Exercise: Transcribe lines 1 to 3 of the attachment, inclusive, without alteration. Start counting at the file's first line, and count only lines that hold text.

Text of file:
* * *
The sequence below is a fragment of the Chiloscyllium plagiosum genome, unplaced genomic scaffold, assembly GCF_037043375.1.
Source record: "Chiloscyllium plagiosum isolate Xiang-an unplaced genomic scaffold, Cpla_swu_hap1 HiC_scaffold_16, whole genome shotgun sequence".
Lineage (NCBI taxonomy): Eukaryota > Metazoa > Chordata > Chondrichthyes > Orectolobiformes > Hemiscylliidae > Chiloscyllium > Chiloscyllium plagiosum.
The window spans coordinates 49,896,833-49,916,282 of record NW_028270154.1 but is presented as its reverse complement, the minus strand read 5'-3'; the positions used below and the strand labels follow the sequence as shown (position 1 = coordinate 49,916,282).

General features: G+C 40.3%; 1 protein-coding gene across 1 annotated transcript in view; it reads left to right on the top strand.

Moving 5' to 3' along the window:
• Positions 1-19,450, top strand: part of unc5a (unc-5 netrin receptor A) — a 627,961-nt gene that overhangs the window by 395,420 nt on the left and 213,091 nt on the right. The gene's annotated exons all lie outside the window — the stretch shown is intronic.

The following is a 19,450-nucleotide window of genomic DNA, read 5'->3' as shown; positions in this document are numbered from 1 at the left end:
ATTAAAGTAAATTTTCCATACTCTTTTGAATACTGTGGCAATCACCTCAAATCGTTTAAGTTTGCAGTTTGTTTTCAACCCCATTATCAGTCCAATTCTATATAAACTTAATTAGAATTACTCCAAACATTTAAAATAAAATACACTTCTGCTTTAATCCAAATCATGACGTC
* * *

The sequence below is a fragment of the Chiloscyllium plagiosum genome, unplaced genomic scaffold, assembly GCF_037043375.1.
Source record: "Chiloscyllium plagiosum isolate Xiang-an unplaced genomic scaffold, Cpla_swu_hap1 HiC_scaffold_16, whole genome shotgun sequence".
Lineage (NCBI taxonomy): Eukaryota > Metazoa > Chordata > Chondrichthyes > Orectolobiformes > Hemiscylliidae > Chiloscyllium > Chiloscyllium plagiosum.